Pastor’s Friday Comments (01.10.20)

A few years ago I was browsing through a discount bookstore when I found a copy of the New Revised Standard Version of the Bible. That’s the version that we read in worship and that is in the study Bible that I use, so I already had several copies, but it was a very reasonable price and it’s always good to have another one to give away or to put in a convenient place.

It was a “red letter edition,” which meant the words in the Gospels attributed to Jesus were printed in red. That didn’t matter to me one way or the other, but, as I say, it was a good price, so I picked it up.

It was sometime later when I realized the reason that this particular copy was so reasonably priced. Clearly stamped on the spine were the words “Red Letter Edition.” However, when you turned to the Gospels, every word was printed in black ink, just like the rest of the contents. Evidently, they had bound the version in the wrong cover.

Since the Gospel writers were clear about when it was Jesus who was doing the talking, it certainly wasn’t essential that his words be singled out by the color of ink in which they were printed. Scholars may debate whether something is an accurate transmission of what Jesus actually said, but Matthew, Mark, Luke, and John made it obvious by their prose when Jesus was speaking.

I thought about that non-red-letter-Bible the other day when I happened to find the website of a group that calls themselves “red letter Christians.” Their stated mission is, “Staying true to the foundation of combining Jesus and justice, Red Letter Christians mobilizes individuals into a movement of believers who live out Jesus’ counter-cultural teachings”.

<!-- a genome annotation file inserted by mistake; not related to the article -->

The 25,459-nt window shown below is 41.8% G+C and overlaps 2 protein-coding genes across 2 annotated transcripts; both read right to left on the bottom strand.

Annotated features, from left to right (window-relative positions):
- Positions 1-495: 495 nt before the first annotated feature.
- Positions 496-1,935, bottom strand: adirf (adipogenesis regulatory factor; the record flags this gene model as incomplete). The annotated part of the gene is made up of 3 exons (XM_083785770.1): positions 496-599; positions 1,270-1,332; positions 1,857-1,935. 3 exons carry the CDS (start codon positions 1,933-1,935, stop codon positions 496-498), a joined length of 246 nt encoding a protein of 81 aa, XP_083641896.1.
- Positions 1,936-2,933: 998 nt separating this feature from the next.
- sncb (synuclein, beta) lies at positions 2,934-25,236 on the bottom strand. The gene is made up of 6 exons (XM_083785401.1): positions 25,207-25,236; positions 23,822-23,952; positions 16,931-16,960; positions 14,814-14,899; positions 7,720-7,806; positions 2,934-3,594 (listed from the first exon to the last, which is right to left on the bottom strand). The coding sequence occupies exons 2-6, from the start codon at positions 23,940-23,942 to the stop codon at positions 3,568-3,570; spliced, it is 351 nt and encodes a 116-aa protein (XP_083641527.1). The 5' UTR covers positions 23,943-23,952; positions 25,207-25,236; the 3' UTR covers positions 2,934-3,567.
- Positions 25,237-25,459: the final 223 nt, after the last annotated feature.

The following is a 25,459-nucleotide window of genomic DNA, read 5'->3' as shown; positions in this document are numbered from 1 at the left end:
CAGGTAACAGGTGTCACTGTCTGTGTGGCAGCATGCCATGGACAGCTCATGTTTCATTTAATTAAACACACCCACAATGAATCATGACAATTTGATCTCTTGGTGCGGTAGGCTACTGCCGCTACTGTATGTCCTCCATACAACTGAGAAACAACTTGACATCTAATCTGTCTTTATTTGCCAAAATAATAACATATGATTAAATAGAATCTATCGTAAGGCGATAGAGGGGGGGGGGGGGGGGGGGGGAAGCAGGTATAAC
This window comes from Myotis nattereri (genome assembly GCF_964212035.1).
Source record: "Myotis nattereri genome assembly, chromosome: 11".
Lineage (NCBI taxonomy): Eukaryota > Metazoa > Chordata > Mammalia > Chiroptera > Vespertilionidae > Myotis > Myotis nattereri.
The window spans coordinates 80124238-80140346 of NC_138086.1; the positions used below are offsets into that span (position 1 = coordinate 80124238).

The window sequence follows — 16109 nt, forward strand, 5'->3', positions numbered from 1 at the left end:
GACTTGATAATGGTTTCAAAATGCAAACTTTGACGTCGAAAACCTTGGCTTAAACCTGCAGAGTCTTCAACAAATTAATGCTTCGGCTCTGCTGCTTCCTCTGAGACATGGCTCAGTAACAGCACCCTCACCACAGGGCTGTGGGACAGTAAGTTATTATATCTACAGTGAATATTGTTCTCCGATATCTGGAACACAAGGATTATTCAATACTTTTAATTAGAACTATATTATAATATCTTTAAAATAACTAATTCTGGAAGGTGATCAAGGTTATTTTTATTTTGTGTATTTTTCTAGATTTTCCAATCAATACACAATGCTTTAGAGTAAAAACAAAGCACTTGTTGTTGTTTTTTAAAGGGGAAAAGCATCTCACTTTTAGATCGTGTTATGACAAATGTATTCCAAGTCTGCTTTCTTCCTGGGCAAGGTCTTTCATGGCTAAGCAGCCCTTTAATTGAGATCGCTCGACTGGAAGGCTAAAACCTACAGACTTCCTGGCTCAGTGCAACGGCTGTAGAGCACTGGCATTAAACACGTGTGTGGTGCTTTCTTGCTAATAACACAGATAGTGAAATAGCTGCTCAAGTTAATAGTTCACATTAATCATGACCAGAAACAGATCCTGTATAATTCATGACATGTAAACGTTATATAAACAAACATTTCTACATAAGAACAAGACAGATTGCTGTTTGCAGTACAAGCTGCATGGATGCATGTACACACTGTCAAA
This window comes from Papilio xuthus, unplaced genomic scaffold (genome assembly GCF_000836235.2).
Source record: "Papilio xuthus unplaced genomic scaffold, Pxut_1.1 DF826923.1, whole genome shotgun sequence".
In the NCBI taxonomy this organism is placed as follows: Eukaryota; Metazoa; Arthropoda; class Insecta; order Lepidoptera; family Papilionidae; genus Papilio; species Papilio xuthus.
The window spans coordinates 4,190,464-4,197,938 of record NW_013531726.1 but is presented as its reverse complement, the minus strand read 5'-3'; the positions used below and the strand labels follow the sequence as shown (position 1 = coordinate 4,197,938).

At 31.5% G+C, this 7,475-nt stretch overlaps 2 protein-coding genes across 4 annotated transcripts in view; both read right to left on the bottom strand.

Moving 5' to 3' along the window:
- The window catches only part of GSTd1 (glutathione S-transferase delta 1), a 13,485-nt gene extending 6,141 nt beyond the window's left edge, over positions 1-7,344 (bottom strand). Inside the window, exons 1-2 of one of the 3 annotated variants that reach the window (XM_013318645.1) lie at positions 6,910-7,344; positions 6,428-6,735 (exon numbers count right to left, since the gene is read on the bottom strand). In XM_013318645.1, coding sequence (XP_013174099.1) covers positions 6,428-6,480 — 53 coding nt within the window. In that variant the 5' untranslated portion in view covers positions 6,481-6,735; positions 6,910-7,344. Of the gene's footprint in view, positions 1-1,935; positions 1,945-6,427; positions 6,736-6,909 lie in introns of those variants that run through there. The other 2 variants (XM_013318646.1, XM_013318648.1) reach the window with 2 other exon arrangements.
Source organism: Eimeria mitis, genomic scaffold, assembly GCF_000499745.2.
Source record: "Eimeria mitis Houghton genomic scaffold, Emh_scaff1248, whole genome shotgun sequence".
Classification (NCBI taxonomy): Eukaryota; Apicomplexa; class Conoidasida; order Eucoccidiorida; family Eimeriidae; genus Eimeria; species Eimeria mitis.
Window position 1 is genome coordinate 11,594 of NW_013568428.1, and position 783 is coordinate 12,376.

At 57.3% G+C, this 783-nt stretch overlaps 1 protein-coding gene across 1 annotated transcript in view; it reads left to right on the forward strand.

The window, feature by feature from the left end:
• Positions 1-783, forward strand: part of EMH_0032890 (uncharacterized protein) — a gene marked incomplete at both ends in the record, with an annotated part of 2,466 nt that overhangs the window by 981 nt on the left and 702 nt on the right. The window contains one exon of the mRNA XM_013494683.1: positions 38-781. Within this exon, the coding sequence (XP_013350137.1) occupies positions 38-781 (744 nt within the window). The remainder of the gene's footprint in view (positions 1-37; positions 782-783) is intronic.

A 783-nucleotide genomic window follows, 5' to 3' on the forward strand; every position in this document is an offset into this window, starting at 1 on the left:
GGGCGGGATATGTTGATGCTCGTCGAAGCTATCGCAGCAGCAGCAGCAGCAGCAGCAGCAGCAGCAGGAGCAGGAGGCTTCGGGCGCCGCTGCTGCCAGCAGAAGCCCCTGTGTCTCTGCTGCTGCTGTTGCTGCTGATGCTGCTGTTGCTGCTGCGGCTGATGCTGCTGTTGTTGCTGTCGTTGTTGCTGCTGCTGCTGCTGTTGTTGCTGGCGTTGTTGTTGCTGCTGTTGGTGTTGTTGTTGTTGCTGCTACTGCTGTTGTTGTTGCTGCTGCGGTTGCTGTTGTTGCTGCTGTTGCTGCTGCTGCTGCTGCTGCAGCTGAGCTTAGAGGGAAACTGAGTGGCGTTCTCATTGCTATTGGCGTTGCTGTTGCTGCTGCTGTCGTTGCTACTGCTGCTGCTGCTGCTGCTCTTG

I happen to agree with the political and social stands that they are taking on issues of the day. You may not, but if you are serious about your Christian faith, it’s hard to disagree with their premise. Because Jesus is “the author and finisher of our faith” (Hebrews 12:2), our task is to understand what he taught and what he commissioned his followers to do, and then to do that.

We are not empowered to decide what we think a Christian should do and then try to back that up with selected passages of Scripture that, when taken out of context, appear to support a position that we are comfortable in taking. We are certainly not allowed to put words in the mouth of the Master that he did not say. And as discerning followers of Christ, we are not to confuse the pronouncements of self-appointed religious spokespersons with the authentic words of the Son of God.

Notice that I can assert all those tenets without reference to any particular partisan issue, political party, or social stance. It covers everything and everybody. If you’re a Christian, learn what Jesus said, and do that.

If for some (inexcusable) reason you don’t have the time or inclination to do that, then do this: Share the love of God with everyone. No exceptions, no qualifications, no reservations. Love everybody. Those words are written in red all the way through the Scriptures and were lived out in the red blood of the One who died to show the world how to live. You don’t need a red letter Bible to tell you that. That’s our job. Let’s do it.